Thoughts from Alix Jules on why #blacklivesmatter


Alix Jules, a longtime friend and supporter of Foundation Beyond Belief who spoke at last year’s Humanism at Work conference, has a wonderful post on his blog explaining why #blacklivesmatter should matter to humanists. He writes powerfully from his own experiences:

I want to be colorblind too, but that’s not the world I live in. Ask the cop that pulls me over if he sees my color, or ask the person that follows me around in the store if my shade is the source of her shade. By ignoring my experience, you deny my reality, and although I really want to be in a world where color isn’t relevant, that’s simply not real. I’ve written about the disparities between the rates of incarceration, police brutality, over-policing, and the legal over-processing of people who look like me. Yet even with the preponderance of evidence, I still get dragged into an unfair argument of equivalences or relativism…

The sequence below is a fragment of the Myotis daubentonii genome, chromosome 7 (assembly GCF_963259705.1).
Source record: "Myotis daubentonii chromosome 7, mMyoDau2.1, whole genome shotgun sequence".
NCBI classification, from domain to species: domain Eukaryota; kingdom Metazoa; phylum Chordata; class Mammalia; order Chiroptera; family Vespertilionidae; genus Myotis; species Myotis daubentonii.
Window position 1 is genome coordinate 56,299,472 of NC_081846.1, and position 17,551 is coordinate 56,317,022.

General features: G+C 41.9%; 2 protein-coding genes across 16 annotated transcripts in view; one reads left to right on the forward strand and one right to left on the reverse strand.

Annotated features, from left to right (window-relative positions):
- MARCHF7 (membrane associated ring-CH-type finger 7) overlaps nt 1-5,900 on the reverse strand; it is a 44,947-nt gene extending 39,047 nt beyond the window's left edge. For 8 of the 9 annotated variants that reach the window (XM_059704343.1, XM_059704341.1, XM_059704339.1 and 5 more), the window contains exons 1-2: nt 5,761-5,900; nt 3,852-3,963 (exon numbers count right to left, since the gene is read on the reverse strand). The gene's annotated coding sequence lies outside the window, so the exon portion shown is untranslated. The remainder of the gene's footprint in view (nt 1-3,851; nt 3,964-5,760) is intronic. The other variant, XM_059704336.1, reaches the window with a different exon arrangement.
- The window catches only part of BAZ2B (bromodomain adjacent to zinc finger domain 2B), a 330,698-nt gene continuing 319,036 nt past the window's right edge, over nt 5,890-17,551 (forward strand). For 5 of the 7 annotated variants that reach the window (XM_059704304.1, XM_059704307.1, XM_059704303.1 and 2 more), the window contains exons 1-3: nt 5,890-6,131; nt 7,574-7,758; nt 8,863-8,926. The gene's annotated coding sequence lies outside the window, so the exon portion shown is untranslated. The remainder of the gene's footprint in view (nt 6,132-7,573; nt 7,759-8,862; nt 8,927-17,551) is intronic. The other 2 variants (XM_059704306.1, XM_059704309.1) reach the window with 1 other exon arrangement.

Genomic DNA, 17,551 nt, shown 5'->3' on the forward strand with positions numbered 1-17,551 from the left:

This failure to address the disparity is also one of the reasons we fail to move the Atheist or Secular needle in the African American community. Even as the Pew Survey showed a rise in the rate of Atheism in the general population, the African American population experienced no statistically significant change. On the forefront of today’s racial Civil Rights movement, I am still joined by many of the churches and religious leaders (both black and white) who do acknowledge the concept of race as real. And as much as I’d like to argue the role of religion in both justifying and implementing the system of inequity, sometimes you just need to put your disruptive feet on the street and demand change.

If you’re a Humanist, there is a reason #BlackLivesMatter right now and a reason you should listen. If you’re a Humanist and aren’t paying attention to what is happening to other Humans or the inequality and suffering that exist for them, you’re doing Humanism wrong. Focusing on white only aspects of Humanism makes you a white only Humanist, which by that distinction doesn’t really make you much of a Humanist.

This is why we chose to make the theme of this year’s conference #blacklivesmatter: listen, learn, think, discuss, act. We’ll have the opportunity to listen to scholars like Sikivu Hutchinson and Monica Miller discuss what the humanist community can and must do to help diminish racial inequality, a crucial topic given the events of the last few months.

But this week is your last chance to register! After Sunday, it will be too late. Register now!